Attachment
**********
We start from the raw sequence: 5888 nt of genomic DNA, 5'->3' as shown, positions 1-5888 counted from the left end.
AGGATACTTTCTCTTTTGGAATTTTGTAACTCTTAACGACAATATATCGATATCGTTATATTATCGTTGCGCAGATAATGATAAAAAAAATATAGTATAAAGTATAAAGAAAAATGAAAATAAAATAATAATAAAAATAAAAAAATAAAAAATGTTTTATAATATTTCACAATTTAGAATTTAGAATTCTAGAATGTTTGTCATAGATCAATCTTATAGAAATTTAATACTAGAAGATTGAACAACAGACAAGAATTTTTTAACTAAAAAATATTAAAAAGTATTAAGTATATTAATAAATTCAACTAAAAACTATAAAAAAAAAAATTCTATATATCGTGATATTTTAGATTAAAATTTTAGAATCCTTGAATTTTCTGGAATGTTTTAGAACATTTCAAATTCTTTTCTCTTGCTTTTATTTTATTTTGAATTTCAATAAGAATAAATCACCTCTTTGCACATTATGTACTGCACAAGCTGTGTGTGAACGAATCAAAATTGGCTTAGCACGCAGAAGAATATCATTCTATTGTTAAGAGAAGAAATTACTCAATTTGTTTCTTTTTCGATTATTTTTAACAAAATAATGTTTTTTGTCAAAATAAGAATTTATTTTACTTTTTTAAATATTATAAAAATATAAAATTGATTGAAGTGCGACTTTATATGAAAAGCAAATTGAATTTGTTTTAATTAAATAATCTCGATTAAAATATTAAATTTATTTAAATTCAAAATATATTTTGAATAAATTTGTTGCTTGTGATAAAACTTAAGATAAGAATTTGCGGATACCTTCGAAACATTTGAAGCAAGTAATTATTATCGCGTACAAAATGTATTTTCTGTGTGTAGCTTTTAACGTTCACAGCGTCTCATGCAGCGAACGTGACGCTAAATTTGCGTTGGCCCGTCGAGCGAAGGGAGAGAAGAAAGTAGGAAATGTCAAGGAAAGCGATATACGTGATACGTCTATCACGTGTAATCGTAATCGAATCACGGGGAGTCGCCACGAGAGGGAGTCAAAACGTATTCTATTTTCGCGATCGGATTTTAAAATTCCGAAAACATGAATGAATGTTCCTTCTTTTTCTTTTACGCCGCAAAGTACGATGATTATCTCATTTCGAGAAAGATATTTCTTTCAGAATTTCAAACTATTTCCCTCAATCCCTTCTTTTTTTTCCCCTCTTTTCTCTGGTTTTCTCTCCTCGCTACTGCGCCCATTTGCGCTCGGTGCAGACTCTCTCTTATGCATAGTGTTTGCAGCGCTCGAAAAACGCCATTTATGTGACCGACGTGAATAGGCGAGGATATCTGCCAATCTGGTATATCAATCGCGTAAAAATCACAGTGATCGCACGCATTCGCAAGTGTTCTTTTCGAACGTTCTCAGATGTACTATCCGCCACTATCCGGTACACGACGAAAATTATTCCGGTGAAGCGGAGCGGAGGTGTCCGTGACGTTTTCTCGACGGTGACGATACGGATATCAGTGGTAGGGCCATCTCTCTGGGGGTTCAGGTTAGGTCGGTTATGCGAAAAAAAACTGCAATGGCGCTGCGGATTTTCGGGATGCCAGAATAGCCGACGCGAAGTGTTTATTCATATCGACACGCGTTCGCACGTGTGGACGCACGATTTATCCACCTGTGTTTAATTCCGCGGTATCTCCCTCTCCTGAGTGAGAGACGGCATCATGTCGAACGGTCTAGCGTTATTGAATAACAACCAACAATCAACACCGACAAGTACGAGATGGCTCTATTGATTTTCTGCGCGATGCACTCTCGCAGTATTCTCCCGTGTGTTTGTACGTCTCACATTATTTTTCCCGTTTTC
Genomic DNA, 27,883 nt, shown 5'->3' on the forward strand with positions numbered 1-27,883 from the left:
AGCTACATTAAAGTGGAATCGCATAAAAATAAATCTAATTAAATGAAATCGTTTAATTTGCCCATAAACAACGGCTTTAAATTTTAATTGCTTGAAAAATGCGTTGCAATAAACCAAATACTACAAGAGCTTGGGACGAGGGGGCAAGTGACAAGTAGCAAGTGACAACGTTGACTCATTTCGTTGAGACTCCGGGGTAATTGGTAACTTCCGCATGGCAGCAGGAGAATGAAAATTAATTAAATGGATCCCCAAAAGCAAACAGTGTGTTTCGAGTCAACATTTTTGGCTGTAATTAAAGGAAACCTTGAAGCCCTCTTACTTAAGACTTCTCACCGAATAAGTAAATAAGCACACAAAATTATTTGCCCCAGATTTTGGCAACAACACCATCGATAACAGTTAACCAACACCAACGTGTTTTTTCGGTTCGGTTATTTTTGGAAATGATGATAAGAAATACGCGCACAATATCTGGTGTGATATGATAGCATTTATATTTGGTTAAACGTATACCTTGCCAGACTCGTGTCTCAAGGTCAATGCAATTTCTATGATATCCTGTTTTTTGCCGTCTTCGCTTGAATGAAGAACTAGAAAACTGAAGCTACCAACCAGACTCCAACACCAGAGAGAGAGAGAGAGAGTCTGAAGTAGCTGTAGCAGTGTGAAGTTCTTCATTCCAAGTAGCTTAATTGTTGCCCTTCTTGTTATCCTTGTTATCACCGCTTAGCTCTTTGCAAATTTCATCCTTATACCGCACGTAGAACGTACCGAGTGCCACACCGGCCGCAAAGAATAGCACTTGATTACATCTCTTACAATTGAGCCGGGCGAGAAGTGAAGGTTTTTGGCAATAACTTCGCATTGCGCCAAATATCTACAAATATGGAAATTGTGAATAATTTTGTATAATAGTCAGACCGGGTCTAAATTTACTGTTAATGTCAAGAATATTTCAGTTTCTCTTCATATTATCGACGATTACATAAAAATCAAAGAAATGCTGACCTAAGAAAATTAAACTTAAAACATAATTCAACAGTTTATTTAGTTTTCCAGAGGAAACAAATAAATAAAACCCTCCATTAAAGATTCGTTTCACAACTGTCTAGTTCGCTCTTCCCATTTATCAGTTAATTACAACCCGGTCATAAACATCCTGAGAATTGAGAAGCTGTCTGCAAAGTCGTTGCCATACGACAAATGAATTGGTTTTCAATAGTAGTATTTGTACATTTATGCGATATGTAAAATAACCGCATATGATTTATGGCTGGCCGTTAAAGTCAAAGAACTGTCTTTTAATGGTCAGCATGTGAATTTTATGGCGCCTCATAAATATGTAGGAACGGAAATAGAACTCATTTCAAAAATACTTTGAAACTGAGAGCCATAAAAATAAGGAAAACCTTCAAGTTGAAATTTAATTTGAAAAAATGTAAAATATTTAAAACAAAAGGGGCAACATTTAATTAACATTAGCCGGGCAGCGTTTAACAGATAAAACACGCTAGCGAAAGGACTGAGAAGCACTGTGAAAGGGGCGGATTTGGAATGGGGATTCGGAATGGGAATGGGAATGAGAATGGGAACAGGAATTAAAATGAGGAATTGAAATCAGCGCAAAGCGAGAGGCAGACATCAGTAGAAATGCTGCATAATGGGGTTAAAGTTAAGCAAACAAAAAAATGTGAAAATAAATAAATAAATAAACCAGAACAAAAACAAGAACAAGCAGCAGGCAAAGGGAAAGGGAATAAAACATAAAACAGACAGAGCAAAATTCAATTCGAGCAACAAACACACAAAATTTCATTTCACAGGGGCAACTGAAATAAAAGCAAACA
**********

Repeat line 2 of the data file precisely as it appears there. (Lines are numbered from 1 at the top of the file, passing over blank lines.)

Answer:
AGGATACTTTCTCTTTTGGAATTTTGTAACTCTTAACGACAATATATCGATATCGTTATATTATCGTTGCGCAGATAATGATAAAAAAAATATAGTATAAAGTATAAAGAAAAATGAAAATAAAATAATAATAAAAATAAAAAAATAAAAAATGTTTTATAATATTTCACAATTTAGAATTTAGAATTCTAGAATGTTTGTCATAGATCAATCTTATAGAAATTTAATACTAGAAGATTGAACAACAGACAAGAATTTTTTAACTAAAAAATATTAAAAAGTATTAAGTATATTAATAAATTCAACTAAAAACTATAAAAAAAAAAATTCTATATATCGTGATATTTTAGATTAAAATTTTAGAATCCTTGAATTTTCTGGAATGTTTTAGAACATTTCAAATTCTTTTCTCTTGCTTTTATTTTATTTTGAATTTCAATAAGAATAAATCACCTCTTTGCACATTATGTACTGCACAAGCTGTGTGTGAACGAATCAAAATTGGCTTAGCACGCAGAAGAATATCATTCTATTGTTAAGAGAAGAAATTACTCAATTTGTTTCTTTTTCGATTATTTTTAACAAAATAATGTTTTTTGTCAAAATAAGAATTTATTTTACTTTTTTAAATATTATAAAAATATAAAATTGATTGAAGTGCGACTTTATATGAAAAGCAAATTGAATTTGTTTTAATTAAATAATCTCGATTAAAATATTAAATTTATTTAAATTCAAAATATATTTTGAATAAATTTGTTGCTTGTGATAAAACTTAAGATAAGAATTTGCGGATACCTTCGAAACATTTGAAGCAAGTAATTATTATCGCGTACAAAATGTATTTTCTGTGTGTAGCTTTTAACGTTCACAGCGTCTCATGCAGCGAACGTGACGCTAAATTTGCGTTGGCCCGTCGAGCGAAGGGAGAGAAGAAAGTAGGAAATGTCAAGGAAAGCGATATACGTGATACGTCTATCACGTGTAATCGTAATCGAATCACGGGGAGTCGCCACGAGAGGGAGTCAAAACGTATTCTATTTTCGCGATCGGATTTTAAAATTCCGAAAACATGAATGAATGTTCCTTCTTTTTCTTTTACGCCGCAAAGTACGATGATTATCTCATTTCGAGAAAGATATTTCTTTCAGAATTTCAAACTATTTCCCTCAATCCCTTCTTTTTTTTCCCCTCTTTTCTCTGGTTTTCTCTCCTCGCTACTGCGCCCATTTGCGCTCGGTGCAGACTCTCTCTTATGCATAGTGTTTGCAGCGCTCGAAAAACGCCATTTATGTGACCGACGTGAATAGGCGAGGATATCTGCCAATCTGGTATATCAATCGCGTAAAAATCACAGTGATCGCACGCATTCGCAAGTGTTCTTTTCGAACGTTCTCAGATGTACTATCCGCCACTATCCGGTACACGACGAAAATTATTCCGGTGAAGCGGAGCGGAGGTGTCCGTGACGTTTTCTCGACGGTGACGATACGGATATCAGTGGTAGGGCCATCTCTCTGGGGGTTCAGGTTAGGTCGGTTATGCGAAAAAAAACTGCAATGGCGCTGCGGATTTTCGGGATGCCAGAATAGCCGACGCGAAGTGTTTATTCATATCGACACGCGTTCGCACGTGTGGACGCACGATTTATCCACCTGTGTTTAATTCCGCGGTATCTCCCTCTCCTGAGTGAGAGACGGCATCATGTCGAACGGTCTAGCGTTATTGAATAACAACCAACAATCAACACCGACAAGTACGAGATGGCTCTATTGATTTTCTGCGCGATGCACTCTCGCAGTATTCTCCCGTGTGTTTGTACGTCTCACATTATTTTTCCCGTTTTC